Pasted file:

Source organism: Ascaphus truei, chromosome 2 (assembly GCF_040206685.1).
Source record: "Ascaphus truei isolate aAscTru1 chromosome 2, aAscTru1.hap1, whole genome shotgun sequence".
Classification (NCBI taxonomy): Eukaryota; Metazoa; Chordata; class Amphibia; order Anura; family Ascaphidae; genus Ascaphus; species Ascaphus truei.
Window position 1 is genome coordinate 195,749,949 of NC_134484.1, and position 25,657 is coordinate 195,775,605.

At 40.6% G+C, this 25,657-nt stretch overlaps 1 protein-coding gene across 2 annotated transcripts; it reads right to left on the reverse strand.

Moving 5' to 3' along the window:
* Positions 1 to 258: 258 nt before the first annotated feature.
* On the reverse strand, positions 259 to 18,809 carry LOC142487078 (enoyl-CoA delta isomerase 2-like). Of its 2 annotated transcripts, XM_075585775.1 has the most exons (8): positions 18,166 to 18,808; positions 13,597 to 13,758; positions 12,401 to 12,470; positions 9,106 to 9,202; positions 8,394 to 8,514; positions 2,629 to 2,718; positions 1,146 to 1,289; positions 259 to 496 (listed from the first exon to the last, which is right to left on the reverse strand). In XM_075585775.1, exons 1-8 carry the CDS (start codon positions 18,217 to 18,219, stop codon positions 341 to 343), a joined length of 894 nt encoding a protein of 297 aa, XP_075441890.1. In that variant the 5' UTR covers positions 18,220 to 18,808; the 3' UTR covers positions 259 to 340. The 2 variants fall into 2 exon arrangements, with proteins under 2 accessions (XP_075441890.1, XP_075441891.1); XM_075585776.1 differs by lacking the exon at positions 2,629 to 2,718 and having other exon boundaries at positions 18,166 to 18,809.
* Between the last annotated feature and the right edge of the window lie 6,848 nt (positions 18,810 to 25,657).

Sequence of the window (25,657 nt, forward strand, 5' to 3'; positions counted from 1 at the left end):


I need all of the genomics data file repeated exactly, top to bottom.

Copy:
Source organism: Ascaphus truei, chromosome 2 (assembly GCF_040206685.1).
Source record: "Ascaphus truei isolate aAscTru1 chromosome 2, aAscTru1.hap1, whole genome shotgun sequence".
Classification (NCBI taxonomy): Eukaryota; Metazoa; Chordata; class Amphibia; order Anura; family Ascaphidae; genus Ascaphus; species Ascaphus truei.
Window position 1 is genome coordinate 195,749,949 of NC_134484.1, and position 25,657 is coordinate 195,775,605.

At 40.6% G+C, this 25,657-nt stretch overlaps 1 protein-coding gene across 2 annotated transcripts; it reads right to left on the reverse strand.

Moving 5' to 3' along the window:
* Positions 1 to 258: 258 nt before the first annotated feature.
* On the reverse strand, positions 259 to 18,809 carry LOC142487078 (enoyl-CoA delta isomerase 2-like). Of its 2 annotated transcripts, XM_075585775.1 has the most exons (8): positions 18,166 to 18,808; positions 13,597 to 13,758; positions 12,401 to 12,470; positions 9,106 to 9,202; positions 8,394 to 8,514; positions 2,629 to 2,718; positions 1,146 to 1,289; positions 259 to 496 (listed from the first exon to the last, which is right to left on the reverse strand). In XM_075585775.1, exons 1-8 carry the CDS (start codon positions 18,217 to 18,219, stop codon positions 341 to 343), a joined length of 894 nt encoding a protein of 297 aa, XP_075441890.1. In that variant the 5' UTR covers positions 18,220 to 18,808; the 3' UTR covers positions 259 to 340. The 2 variants fall into 2 exon arrangements, with proteins under 2 accessions (XP_075441890.1, XP_075441891.1); XM_075585776.1 differs by lacking the exon at positions 2,629 to 2,718 and having other exon boundaries at positions 18,166 to 18,809.
* Between the last annotated feature and the right edge of the window lie 6,848 nt (positions 18,810 to 25,657).

Sequence of the window (25,657 nt, forward strand, 5' to 3'; positions counted from 1 at the left end):